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William Chueh: How to build a better battery

The renewable energy future is riding on the advent of better energy storage options that challenge the very definition of the word “battery.”

Close-up of a solar panel

A future filled with renewable solar and wind energy will require more and better batteries. | Stocksy/Adrian P Young

Stanford materials engineer William Chueh got interested in battery design as way to battle climate change.

He looked across the energy landscape and understood that a future filled with renewable solar and wind energy will require more and better batteries to even out the troughs when the sun is not shining or the wind is not blowing.

Chueh says battery design has come a long way in the last 10 years. But sating the energy needs of a future filled with countless smartphones, laptops, electric cars and wearable devices will drive a profound transition in the battery industry. Today’s $50 billion battery market will blossom to a trillion dollars in the next 15 years, he predicts.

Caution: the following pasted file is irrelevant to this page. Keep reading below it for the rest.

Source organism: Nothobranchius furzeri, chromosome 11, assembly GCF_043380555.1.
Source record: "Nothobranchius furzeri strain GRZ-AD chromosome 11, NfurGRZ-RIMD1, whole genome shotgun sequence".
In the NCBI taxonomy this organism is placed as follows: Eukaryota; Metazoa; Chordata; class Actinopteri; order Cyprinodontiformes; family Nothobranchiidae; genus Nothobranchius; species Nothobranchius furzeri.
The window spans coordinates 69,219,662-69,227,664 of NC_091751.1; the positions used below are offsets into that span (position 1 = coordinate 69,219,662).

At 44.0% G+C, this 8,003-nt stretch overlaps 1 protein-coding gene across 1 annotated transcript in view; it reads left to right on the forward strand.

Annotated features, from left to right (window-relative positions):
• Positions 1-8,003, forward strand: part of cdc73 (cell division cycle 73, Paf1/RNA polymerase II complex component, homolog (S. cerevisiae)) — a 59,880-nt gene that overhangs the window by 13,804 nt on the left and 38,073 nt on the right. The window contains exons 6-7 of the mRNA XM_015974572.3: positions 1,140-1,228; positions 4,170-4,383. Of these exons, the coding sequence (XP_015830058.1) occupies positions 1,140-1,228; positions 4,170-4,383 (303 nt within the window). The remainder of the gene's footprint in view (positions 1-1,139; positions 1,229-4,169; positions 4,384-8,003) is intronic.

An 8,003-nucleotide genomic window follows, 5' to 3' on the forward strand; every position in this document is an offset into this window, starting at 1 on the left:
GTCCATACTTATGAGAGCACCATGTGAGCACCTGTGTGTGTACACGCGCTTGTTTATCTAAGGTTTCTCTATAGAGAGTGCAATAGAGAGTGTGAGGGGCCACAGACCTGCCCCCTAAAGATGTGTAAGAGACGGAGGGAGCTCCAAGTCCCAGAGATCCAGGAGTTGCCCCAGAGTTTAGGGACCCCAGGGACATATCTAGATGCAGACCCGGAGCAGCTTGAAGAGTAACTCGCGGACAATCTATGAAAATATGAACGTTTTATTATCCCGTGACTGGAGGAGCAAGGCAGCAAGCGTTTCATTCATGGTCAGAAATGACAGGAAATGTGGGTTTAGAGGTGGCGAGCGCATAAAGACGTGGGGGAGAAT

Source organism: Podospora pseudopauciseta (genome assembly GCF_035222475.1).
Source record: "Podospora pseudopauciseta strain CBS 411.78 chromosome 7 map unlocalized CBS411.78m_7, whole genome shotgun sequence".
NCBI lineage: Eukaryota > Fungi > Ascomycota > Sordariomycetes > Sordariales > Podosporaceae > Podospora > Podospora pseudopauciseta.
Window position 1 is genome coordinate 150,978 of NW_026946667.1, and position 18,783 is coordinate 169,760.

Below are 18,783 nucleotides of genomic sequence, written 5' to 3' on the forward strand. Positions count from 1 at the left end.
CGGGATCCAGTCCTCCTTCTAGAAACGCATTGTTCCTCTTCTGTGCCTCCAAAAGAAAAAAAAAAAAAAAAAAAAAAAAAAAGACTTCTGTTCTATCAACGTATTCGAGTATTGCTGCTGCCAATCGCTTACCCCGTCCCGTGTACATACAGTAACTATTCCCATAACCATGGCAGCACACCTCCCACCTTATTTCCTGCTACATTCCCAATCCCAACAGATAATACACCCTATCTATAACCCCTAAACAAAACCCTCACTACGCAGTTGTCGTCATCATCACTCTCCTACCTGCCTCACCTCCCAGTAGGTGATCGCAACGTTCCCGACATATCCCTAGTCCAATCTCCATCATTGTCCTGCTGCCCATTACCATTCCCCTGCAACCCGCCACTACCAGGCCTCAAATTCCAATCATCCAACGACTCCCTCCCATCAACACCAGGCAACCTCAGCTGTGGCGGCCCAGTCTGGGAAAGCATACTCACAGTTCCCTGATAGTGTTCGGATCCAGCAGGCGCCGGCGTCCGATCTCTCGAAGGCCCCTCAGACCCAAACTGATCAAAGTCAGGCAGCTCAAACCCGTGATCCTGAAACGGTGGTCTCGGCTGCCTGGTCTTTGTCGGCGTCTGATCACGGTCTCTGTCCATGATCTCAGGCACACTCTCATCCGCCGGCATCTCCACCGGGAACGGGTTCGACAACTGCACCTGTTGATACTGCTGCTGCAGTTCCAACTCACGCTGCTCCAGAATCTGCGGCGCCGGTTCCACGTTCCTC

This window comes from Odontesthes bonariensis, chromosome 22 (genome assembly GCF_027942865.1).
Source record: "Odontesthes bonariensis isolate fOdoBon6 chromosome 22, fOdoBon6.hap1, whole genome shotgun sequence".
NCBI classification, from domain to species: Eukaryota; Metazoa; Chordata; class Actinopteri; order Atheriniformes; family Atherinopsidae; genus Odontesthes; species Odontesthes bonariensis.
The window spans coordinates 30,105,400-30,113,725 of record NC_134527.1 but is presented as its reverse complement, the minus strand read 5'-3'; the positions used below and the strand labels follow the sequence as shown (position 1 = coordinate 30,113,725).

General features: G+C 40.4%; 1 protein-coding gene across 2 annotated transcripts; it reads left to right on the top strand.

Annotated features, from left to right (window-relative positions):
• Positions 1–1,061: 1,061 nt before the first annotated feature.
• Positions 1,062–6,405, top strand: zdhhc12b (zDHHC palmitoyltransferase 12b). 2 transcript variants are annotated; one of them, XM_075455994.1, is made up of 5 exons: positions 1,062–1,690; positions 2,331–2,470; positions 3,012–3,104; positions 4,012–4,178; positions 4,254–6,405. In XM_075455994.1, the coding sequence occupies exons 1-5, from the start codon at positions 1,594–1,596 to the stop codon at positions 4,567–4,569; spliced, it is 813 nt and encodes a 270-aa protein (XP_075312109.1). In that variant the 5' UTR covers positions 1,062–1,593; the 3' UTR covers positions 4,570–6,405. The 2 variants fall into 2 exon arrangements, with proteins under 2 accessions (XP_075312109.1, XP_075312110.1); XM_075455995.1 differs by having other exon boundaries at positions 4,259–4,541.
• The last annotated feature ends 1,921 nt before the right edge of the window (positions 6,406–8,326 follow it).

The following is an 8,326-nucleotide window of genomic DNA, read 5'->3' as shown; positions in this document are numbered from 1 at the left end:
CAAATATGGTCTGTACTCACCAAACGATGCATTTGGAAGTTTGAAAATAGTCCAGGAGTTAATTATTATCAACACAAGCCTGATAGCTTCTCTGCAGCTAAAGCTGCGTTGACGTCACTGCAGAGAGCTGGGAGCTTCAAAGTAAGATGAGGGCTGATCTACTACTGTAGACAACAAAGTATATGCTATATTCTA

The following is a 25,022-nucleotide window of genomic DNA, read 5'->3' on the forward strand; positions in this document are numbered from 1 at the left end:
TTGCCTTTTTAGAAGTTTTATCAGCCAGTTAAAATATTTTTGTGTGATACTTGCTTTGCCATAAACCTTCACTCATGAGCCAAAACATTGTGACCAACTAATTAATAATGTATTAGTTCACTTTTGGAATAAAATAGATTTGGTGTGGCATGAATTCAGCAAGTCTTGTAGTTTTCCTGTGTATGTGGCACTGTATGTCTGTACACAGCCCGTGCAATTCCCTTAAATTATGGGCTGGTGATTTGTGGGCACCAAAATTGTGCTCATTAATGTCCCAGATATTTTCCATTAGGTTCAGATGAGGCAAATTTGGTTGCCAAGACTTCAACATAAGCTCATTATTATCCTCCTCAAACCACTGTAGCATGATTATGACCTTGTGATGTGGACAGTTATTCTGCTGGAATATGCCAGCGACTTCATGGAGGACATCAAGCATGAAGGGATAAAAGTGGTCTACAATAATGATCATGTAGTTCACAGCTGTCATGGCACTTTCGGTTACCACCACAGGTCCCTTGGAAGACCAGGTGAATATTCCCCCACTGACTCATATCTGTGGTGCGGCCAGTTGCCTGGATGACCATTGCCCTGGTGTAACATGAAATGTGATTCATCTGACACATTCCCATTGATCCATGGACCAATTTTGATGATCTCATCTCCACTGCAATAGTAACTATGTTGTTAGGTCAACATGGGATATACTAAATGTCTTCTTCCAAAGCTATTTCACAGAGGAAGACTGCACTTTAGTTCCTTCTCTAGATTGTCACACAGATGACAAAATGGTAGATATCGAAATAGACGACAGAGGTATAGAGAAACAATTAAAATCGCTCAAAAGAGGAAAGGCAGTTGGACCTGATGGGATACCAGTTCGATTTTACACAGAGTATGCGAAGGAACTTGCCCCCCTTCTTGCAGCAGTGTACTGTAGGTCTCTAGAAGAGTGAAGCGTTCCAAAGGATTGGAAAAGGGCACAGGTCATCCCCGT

Chueh says the grid of the future will be a network of diverse smaller-scale energy-storage options that guarantees a steady supply of electricity with no single point of failure — a model that takes its inspiration from the way the internet delivers information without fail. The result will be a more efficient and resilient grid for all, Chueh says.

Join Chueh for a look into the future of batteries on this episode of Stanford Engineering’s The Future of Everything podcast with bioengineer and host Russ Altman.